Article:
The news of the night-attack spread fast, and there was a period of increased vigilance which compelled the outlaws to lie close in their mountain fastnesses. But Phebe knew that her father's enemies were still at large with their hate only stimulated because baffled for a time. Therefore she did not in the least relax her watchfulness; and she besought their nearest neighbors to come to their assistance should any alarm be given.
"What makes you so confident?"
"I suppose you will have to kiss me this Thanksgiving, to make things even."
"Reckon not. Mout have. I've nussed mo' cap'ins than I kin reckerlect."
Marlow interrupted the good-hearted, garrulous shopman by saying significantly, "Come with me to your back-office"; for the soldier feared that some one might enter who would recognize him and carry the tidings to his home prematurely.
"I remember," she replied, smiling and rolling up her knitting, "that we sometimes had to suspend specie payments. Ah, well, we were happy."
"I only wished to show you how he felt, so you would have some sympathy for him."
But a moment or two elapsed before all were within the dwelling, the doors banged and barred, the heavy shutters closed, and the home-fortress made secure. Phebe's warning had come none too soon, for they had scarcely time to take breath before the tramp of galloping horses and the oaths of their baffled foes were heard without. The marauders did not dare make much noise, for fear that some passing neighbor might give the alarm. Tying their horses behind the house, where they would be hidden from the road, they tried various expedients to gain an entrance, but the logs and heavy planks baffled them. At last one of the number suggested that they should ascend the roof and climb down the wide flue of the chimney. This plan was easy of execution, and for a few moments the stout farmer thought that his hour had come. With a heroism far beyond that of the man who strikes down his assailant, he prepared to suffer all things rather than take life with his own hands.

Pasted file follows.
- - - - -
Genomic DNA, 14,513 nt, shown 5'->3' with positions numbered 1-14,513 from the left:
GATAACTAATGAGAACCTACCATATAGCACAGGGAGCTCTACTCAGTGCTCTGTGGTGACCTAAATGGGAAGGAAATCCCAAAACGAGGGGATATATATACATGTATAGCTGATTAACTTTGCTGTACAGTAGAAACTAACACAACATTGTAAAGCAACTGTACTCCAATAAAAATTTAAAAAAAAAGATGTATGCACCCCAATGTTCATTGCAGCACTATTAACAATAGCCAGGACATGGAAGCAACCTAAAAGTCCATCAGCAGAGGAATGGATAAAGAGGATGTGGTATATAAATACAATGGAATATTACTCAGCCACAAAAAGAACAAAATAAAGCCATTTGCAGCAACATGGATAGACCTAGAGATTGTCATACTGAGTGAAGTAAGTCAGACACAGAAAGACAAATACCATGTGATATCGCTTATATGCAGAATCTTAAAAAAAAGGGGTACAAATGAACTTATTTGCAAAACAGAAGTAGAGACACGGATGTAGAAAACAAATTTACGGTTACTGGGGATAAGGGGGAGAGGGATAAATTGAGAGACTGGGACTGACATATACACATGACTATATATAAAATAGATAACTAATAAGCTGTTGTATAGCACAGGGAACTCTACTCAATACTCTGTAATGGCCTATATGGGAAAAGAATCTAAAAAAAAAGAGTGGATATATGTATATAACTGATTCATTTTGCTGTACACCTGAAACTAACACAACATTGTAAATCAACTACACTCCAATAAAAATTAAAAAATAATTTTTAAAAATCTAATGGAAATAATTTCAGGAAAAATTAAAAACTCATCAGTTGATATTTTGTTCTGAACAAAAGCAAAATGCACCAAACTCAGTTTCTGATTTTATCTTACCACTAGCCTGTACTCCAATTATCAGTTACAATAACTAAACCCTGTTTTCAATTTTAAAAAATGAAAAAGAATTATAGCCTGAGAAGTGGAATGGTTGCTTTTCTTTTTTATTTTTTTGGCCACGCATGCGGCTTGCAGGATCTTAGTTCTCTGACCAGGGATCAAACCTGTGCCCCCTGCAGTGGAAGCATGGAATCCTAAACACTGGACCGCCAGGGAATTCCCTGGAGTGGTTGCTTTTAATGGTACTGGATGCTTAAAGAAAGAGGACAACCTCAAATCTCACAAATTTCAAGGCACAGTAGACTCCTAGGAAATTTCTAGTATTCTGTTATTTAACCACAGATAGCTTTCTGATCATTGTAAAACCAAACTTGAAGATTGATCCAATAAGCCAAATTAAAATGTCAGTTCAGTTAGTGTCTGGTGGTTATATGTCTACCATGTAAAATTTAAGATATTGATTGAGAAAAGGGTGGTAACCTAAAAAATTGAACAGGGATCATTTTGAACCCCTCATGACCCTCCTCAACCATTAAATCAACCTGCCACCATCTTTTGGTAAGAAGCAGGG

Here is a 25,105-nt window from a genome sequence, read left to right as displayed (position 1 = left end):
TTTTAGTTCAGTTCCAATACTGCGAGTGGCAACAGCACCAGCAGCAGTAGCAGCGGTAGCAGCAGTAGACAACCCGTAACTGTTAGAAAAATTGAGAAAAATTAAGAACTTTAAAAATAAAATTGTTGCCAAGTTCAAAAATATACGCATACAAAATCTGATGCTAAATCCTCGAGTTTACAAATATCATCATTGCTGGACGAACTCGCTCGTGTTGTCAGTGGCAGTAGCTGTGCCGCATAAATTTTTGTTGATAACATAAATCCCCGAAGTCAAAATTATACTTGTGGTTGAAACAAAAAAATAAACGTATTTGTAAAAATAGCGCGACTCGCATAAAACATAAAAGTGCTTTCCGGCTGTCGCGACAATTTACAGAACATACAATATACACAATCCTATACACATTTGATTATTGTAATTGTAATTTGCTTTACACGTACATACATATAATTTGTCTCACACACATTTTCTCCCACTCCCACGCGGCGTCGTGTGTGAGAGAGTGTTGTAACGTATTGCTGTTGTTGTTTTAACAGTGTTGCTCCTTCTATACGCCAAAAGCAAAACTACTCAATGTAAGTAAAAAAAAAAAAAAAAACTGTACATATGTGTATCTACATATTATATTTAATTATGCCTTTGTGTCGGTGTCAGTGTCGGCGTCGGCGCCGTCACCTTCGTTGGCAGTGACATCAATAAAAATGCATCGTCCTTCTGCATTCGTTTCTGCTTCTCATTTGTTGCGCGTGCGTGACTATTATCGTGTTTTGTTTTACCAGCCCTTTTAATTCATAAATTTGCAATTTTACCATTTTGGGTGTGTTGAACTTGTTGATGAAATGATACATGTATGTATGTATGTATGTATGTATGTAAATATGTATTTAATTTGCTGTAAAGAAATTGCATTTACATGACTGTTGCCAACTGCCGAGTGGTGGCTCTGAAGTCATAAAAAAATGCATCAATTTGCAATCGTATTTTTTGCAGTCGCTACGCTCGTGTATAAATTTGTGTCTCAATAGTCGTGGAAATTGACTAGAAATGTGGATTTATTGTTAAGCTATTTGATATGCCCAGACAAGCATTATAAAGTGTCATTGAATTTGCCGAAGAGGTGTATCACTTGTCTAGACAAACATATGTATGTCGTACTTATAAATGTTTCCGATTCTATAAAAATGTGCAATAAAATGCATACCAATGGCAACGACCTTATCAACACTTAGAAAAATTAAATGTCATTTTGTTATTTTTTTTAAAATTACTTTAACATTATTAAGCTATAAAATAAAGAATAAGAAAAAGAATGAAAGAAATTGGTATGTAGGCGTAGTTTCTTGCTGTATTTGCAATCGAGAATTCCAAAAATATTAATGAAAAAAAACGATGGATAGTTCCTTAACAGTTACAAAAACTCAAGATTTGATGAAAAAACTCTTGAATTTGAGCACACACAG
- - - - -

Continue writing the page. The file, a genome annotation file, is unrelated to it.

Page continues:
Two or three years ago the editor of "Lippincott's Magazine" asked me, with many others, to take part in the very interesting "experience meeting" begun in the pages of that enterprising periodical. I gave my consent without much thought of the effort involved, but as time passed, felt slight inclination to comply with the request. There seemed little to say of interest to the general public, and I was distinctly conscious of a certain sense of awkwardness in writing about myself at all. The question, Why should I? always confronted me.下载
One summer evening, when in New York, I went up to Thomas's Garden, near Central Park, to hear the delicious music he was educating us to appreciate. At a certain point in the programme I noticed that the next piece would be Beethoven's Fifth Symphony, and I glanced around with a sort of congratulatory impulse, as much as to say, "Now we shall have a treat." My attention was immediately arrested and fixed by a young girl who, with the gentleman escorting her, was sitting near by. My first impression of her face was one of marvellous beauty, followed by a sense of dissatisfaction. Such was my distance that I could not annoy her by furtive observation; and I soon discovered that she would regard a stare as a tribute. Why was it that her face was so beautiful, yet so displeasing? Each feature analyzed seemed perfection, yet the general effect was a mocking, ill-kept promise. The truth was soon apparent. The expression was not evil, but frivolous, silly, unredeemed by any genuine womanly grace. She giggled and flirted through the sublime symphony, till in exasperation I went out into the promenade under the open sky. In less than an hour I had my story "A Face Illumined." I imagined an artist seeing what I had seen and feeling a stronger vexation in the wounding of his beauty loving nature; that he learned during the evening that the girl was a relative of a close friend, and that a sojourn at a summer hotel on the Hudson was in prospect. On his return home he conceives the idea of painting the girl's features and giving them a harmonious expression. Then the fancy takes him that the girl is a modern Undine and has not yet received her woman's soul. The story relates his effort to beautify, illumine the face itself by evoking a mind. I never learned who was the actual girl with the features of an angel and the face of a fool.